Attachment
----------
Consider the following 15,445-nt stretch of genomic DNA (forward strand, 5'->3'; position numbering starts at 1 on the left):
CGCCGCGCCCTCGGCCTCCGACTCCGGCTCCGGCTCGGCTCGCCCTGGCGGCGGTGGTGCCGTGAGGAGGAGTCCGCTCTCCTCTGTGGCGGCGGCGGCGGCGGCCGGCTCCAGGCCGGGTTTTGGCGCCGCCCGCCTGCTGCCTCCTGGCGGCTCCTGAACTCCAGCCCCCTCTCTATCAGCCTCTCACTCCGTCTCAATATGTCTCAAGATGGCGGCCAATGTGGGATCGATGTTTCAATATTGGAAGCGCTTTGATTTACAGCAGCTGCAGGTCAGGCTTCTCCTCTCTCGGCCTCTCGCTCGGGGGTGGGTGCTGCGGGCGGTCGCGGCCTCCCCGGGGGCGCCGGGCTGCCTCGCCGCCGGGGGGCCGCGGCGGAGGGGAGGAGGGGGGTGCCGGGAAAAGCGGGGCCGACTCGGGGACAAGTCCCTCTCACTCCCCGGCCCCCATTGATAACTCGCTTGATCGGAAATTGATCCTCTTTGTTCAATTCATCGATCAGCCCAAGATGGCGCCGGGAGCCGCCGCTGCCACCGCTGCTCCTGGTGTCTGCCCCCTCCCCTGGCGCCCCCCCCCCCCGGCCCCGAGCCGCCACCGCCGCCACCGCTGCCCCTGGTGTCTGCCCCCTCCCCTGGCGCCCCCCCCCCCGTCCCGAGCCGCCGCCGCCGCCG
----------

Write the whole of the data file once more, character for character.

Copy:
Consider the following 15,445-nt stretch of genomic DNA (forward strand, 5'->3'; position numbering starts at 1 on the left):
CGCCGCGCCCTCGGCCTCCGACTCCGGCTCCGGCTCGGCTCGCCCTGGCGGCGGTGGTGCCGTGAGGAGGAGTCCGCTCTCCTCTGTGGCGGCGGCGGCGGCGGCCGGCTCCAGGCCGGGTTTTGGCGCCGCCCGCCTGCTGCCTCCTGGCGGCTCCTGAACTCCAGCCCCCTCTCTATCAGCCTCTCACTCCGTCTCAATATGTCTCAAGATGGCGGCCAATGTGGGATCGATGTTTCAATATTGGAAGCGCTTTGATTTACAGCAGCTGCAGGTCAGGCTTCTCCTCTCTCGGCCTCTCGCTCGGGGGTGGGTGCTGCGGGCGGTCGCGGCCTCCCCGGGGGCGCCGGGCTGCCTCGCCGCCGGGGGGCCGCGGCGGAGGGGAGGAGGGGGGTGCCGGGAAAAGCGGGGCCGACTCGGGGACAAGTCCCTCTCACTCCCCGGCCCCCATTGATAACTCGCTTGATCGGAAATTGATCCTCTTTGTTCAATTCATCGATCAGCCCAAGATGGCGCCGGGAGCCGCCGCTGCCACCGCTGCTCCTGGTGTCTGCCCCCTCCCCTGGCGCCCCCCCCCCCCGGCCCCGAGCCGCCACCGCCGCCACCGCTGCCCCTGGTGTCTGCCCCCTCCCCTGGCGCCCCCCCCCCCGTCCCGAGCCGCCGCCGCCGCCG